BTW don’t sequels get a break? At least for me — I don’t pick things up mid-series. If I’m buying book x, it’s because I liked the previous one. The author gets a lot more leeway with me, since I “know” it’ll be good, and I’m fine with taking my time getting back into the swing of things.

    Despite what I read in agents’ blogs, plenty of books still seem to make it onto the shelf without starting in the middle of X trying to kill Y, so I guess publishing hasn’t totally lost its way. 😉

  3. Gilfeather, definitely. Not only does it give you a mystery to hook you in, it also provides an excellent impression to the central character.

    By the way, I have a sneaking suspicion that the whole “must hook you from paragraph one” thing has much more to do with editors and slush piles than with the buying public.

  4. Fuzzy Goblin (I don’t have a blogger account…)

    I liked Gilfeather for its matter-of-factness. The way in which the fact that meeting Blaze and Flame were somehow more important than the murder of his wife perks up my interest, and it is strengthened when the second sentence goes one step further to bring the evil act down into the world of the mundane.

    I saw similarities in Heart of the Mirage and Song of the Shiver Barrens, but I thought Gilfeather really captured the essence of directing the readers interest. Just my two cents.

    I’ve always though it strange that an editor/publisher places so much on those first sentences compared to when I pick up a book often have to force myself through the first pages to get to the ‘good bits’. Of course, I’m not an editor/publisher, but I am an avid reader…

  5. I’d have to agree with the rest. Gilfeather and Heart of the Mirage get my money. The Aware too if I like the rest of the page.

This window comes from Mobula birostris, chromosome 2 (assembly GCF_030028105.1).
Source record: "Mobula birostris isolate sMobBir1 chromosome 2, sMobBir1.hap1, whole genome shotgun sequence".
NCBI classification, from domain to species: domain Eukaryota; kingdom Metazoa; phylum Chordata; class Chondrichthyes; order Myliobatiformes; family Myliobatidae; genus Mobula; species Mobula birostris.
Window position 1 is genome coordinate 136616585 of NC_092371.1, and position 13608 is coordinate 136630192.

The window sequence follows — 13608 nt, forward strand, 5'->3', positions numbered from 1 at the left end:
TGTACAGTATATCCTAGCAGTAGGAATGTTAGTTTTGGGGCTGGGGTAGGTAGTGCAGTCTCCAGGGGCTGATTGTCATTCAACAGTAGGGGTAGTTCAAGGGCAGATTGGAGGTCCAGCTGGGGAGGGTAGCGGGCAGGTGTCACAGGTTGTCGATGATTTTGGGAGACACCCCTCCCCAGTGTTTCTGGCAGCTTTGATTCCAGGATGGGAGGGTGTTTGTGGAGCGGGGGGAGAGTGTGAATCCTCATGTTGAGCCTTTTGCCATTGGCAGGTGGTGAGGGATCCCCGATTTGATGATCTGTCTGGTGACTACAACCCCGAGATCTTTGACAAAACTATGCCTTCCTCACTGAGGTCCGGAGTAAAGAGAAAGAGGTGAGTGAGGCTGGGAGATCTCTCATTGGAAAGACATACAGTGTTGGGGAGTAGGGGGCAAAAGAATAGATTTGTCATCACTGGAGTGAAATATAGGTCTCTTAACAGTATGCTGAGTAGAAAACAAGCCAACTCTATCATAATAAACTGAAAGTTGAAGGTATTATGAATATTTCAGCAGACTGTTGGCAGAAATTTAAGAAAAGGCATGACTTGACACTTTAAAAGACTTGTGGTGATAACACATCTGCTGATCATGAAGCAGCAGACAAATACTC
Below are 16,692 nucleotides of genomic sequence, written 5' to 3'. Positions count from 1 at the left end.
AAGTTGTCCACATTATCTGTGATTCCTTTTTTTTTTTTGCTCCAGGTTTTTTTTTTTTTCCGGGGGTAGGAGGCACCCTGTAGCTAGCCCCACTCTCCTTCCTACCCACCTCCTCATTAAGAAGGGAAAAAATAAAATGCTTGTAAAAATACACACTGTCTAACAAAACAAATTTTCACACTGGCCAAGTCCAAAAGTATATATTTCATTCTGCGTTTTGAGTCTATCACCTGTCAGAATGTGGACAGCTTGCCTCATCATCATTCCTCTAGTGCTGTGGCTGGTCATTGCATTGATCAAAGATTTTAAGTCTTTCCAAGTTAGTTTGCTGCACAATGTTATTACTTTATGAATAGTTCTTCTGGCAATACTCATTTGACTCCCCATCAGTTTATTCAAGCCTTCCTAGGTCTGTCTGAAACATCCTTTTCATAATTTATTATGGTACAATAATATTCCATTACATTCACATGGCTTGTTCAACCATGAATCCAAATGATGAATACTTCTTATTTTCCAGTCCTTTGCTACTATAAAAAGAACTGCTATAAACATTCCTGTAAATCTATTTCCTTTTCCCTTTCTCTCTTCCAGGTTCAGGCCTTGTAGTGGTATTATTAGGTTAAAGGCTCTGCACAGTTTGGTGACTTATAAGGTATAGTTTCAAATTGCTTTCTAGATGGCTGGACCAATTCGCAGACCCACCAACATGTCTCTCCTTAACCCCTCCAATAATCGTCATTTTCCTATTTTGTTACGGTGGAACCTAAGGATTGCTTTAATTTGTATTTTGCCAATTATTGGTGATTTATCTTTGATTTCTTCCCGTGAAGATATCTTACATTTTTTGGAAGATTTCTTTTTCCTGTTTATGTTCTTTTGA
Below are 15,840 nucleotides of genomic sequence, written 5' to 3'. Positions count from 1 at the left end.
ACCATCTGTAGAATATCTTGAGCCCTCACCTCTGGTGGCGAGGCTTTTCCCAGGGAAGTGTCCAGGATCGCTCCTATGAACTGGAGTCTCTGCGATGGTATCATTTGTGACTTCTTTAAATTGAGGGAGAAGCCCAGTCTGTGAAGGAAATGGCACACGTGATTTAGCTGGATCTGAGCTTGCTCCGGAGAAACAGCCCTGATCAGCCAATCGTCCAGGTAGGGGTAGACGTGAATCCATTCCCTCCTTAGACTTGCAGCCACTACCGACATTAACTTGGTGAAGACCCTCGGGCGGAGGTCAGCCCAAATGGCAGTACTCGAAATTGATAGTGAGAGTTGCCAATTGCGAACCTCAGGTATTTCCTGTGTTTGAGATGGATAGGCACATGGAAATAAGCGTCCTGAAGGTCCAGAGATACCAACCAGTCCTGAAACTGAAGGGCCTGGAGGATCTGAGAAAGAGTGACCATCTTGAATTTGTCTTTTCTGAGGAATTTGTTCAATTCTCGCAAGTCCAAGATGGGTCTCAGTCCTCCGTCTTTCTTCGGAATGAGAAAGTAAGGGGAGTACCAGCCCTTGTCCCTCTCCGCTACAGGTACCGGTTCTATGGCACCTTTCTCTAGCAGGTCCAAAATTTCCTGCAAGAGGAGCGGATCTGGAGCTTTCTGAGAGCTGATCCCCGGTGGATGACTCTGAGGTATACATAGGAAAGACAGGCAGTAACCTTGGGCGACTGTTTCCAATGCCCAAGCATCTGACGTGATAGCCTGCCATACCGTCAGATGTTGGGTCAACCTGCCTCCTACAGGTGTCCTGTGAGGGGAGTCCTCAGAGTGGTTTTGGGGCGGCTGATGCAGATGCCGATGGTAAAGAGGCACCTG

6. I vote for Gilfeather as well.

    Such a confronting first sentence.

    I also have to agree with Cheryl that the need for a ‘hook’ is an artifact of the agent review process.

    Phillberrie from the Purple Zone.

  7. This is interesting…keep the comments coming! I’d love to say that Gilfeather outsold all the others – but it didn’t. It’s middle book of a trilogy, and did not sell as well as either book 1 or 3, and I have never worked out why.

  8. For me, given this range, it’s a toss-up between “The Aware” and “Heart of the Mirage” for first place, closely followed by “Gilfeather”.

    It might be that one or two of the others START with a character’s name, and that always makes me stop and go, “who is this, again?” I think I prefer being kind of eased into identity of the protagonist, rather than being whapped over the head with it as I open the book.

    Interesting exercise, though. I do wonder how much impact that first sentence has when you’re browsing in a bookshop and unsure of what PRECISELY you might want to buy.

    Which of those books you quoted HAS actually sold best for you so far, Glenda?…

  9. I think Havenstar actually sold best in one sense – period available v. sales – it was disappearing off the shelves at a rate of knots, but while that was happening the imprint went bust and they remaindered the book, so ultimately the number sold remained under 4000. It was at 81 on the overall best seller list when it disappeared.

    I don’t have any figures at all for Heart of the Mirage, so that doesn’t enter the equation yet. Of the other 3, The Aware sold best, but then it’s also been available longest.

Leave a Reply

Your email address will not be published. Required fields are marked *

This site uses Akismet to reduce spam. Learn how your comment data is processed.